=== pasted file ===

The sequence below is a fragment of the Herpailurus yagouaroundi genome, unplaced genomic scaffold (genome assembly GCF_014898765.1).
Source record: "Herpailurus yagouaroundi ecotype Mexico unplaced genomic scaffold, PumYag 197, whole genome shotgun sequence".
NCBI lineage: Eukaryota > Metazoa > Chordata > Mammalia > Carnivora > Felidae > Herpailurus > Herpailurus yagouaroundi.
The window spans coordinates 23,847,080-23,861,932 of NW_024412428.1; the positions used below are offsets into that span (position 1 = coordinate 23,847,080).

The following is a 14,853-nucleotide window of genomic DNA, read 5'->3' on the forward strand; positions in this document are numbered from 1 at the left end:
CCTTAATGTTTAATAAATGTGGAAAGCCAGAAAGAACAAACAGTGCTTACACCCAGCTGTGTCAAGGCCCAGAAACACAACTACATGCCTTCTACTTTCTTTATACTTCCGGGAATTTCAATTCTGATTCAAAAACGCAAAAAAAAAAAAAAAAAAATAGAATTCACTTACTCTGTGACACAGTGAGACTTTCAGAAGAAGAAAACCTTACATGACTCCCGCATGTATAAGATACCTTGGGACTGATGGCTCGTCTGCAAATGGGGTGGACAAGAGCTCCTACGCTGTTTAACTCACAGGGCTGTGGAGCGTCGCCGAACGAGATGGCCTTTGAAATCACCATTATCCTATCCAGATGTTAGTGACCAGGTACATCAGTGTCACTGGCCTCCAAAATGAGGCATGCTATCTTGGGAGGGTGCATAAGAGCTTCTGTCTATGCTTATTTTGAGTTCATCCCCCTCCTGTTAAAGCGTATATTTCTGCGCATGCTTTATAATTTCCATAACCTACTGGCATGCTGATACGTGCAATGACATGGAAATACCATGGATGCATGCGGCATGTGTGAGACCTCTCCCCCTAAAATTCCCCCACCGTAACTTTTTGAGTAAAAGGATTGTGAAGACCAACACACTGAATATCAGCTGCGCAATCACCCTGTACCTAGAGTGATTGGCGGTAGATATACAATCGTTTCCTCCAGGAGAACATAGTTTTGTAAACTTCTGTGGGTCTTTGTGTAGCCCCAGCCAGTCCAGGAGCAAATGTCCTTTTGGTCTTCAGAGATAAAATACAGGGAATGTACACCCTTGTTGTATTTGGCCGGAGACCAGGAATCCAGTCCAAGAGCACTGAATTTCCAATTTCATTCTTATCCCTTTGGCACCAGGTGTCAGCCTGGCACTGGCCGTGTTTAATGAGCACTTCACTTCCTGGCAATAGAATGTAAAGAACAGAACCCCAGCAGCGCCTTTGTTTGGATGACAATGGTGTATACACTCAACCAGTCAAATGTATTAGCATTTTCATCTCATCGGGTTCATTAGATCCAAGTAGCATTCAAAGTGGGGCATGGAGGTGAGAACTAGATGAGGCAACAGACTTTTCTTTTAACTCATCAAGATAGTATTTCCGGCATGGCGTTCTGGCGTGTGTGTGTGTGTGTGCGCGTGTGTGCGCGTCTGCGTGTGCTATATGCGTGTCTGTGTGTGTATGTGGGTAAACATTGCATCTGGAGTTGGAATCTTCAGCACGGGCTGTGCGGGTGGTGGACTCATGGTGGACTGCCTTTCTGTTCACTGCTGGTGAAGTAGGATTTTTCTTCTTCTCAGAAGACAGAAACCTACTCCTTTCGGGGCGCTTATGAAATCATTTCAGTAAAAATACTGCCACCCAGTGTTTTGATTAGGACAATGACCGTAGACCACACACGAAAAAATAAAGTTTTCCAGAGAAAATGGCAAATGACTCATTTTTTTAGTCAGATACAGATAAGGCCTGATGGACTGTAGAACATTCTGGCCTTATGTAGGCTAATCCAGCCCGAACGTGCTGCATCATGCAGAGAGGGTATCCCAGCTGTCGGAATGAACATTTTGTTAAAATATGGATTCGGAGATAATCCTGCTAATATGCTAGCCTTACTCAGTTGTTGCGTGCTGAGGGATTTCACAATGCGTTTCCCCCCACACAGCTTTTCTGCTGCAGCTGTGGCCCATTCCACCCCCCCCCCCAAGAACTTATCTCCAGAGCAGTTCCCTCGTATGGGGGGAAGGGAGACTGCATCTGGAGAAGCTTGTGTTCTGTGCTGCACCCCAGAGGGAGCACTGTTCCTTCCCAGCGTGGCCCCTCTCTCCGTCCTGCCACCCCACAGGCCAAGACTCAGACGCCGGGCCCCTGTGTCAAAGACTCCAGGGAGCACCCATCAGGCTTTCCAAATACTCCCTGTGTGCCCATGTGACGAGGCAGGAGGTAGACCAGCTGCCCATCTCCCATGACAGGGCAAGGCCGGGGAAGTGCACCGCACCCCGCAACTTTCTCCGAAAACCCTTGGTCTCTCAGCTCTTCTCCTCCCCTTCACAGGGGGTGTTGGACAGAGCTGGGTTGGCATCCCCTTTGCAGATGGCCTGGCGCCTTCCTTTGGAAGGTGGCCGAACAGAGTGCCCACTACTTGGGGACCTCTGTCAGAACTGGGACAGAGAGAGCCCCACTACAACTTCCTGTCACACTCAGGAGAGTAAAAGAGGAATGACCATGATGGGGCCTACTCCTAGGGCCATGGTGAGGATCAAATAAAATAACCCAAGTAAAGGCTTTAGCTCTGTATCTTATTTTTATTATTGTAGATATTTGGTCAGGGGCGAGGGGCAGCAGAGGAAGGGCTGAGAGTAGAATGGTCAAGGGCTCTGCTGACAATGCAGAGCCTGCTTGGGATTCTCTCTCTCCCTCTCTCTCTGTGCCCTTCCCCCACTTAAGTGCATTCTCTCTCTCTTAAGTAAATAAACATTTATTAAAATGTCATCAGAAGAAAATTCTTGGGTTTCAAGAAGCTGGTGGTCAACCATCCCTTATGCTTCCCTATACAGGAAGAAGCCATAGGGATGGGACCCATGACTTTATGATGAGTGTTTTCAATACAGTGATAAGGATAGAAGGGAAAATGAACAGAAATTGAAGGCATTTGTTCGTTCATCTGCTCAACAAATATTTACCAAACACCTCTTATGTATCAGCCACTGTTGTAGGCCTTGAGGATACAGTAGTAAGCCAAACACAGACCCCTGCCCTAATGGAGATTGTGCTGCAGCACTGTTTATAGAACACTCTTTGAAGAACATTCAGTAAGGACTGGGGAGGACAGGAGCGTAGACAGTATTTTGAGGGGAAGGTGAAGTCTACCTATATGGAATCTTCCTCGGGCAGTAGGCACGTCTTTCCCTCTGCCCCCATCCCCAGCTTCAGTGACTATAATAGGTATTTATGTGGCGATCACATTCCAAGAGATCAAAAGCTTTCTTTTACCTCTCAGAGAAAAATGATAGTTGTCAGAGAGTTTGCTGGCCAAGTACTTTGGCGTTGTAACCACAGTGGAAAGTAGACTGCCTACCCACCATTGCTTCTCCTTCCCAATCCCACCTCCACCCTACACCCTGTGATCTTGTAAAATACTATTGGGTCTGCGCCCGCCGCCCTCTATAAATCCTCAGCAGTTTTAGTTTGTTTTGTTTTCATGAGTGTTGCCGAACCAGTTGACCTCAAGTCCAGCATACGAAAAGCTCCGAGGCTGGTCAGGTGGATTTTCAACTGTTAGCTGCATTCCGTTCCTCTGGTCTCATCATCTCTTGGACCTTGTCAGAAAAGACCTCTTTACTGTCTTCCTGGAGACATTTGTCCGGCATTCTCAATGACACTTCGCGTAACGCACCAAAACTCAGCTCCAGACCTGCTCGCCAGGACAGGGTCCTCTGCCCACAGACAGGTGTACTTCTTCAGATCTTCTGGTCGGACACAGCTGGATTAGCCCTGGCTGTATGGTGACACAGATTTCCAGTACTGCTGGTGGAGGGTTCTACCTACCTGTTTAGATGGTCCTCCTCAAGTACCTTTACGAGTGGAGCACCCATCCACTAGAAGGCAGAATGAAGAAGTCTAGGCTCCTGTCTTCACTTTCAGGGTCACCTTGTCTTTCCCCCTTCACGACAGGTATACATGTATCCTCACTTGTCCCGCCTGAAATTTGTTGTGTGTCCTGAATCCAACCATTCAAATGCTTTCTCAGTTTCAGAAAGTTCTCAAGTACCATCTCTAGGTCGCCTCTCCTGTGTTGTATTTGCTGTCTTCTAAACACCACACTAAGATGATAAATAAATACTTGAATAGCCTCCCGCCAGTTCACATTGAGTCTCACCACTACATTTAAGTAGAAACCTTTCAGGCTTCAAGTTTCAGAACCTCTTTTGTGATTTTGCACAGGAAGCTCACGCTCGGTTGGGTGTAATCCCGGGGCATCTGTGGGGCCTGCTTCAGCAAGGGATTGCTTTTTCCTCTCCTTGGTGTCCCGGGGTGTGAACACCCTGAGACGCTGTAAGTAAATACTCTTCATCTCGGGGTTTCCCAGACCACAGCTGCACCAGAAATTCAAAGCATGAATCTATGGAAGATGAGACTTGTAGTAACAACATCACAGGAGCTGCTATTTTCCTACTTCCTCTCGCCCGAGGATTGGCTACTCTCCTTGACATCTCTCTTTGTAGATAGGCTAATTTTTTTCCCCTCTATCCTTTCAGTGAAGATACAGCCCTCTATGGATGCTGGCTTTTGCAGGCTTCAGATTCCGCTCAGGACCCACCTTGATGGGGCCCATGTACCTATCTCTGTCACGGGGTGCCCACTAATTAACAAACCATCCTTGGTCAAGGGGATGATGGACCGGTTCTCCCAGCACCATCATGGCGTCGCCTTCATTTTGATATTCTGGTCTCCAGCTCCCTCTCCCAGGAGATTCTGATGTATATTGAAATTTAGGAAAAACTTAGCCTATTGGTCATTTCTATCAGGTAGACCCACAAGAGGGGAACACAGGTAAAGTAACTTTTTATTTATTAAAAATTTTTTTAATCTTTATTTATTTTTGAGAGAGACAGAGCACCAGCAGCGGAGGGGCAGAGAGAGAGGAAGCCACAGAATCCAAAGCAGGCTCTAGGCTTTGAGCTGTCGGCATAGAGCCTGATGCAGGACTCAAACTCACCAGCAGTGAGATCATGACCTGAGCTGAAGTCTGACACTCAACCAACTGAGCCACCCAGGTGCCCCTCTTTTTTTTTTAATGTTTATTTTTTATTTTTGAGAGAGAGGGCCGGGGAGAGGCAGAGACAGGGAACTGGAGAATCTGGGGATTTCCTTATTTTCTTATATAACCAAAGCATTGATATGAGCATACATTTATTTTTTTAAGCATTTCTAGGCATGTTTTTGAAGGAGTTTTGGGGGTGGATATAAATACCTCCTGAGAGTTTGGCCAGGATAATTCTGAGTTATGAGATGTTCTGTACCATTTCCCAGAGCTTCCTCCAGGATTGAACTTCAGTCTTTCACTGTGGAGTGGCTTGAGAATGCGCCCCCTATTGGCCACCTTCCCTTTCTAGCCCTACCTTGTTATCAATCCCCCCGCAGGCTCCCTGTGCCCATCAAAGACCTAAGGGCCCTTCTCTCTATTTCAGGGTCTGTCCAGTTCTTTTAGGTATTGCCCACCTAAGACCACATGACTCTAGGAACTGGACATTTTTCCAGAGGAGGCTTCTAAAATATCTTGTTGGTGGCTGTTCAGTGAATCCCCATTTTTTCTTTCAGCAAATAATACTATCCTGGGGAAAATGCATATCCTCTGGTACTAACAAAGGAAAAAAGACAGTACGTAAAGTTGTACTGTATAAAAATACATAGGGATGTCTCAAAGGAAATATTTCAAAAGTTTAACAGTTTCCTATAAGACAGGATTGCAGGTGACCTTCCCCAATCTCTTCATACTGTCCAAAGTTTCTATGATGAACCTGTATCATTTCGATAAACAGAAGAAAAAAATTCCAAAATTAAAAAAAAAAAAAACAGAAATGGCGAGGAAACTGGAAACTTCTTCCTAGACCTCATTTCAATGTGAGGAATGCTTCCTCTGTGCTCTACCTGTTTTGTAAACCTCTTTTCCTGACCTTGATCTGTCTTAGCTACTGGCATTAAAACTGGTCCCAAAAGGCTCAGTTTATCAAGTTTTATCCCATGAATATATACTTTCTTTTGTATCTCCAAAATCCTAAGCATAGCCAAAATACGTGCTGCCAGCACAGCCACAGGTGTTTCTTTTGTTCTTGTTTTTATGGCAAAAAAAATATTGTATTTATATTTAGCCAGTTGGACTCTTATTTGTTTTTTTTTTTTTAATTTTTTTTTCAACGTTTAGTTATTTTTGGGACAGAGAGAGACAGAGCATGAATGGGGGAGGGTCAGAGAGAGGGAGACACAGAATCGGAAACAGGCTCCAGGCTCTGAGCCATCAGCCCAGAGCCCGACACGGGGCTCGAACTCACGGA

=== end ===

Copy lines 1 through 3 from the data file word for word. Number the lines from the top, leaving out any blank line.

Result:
The sequence below is a fragment of the Herpailurus yagouaroundi genome, unplaced genomic scaffold (genome assembly GCF_014898765.1).
Source record: "Herpailurus yagouaroundi ecotype Mexico unplaced genomic scaffold, PumYag 197, whole genome shotgun sequence".
NCBI lineage: Eukaryota > Metazoa > Chordata > Mammalia > Carnivora > Felidae > Herpailurus > Herpailurus yagouaroundi.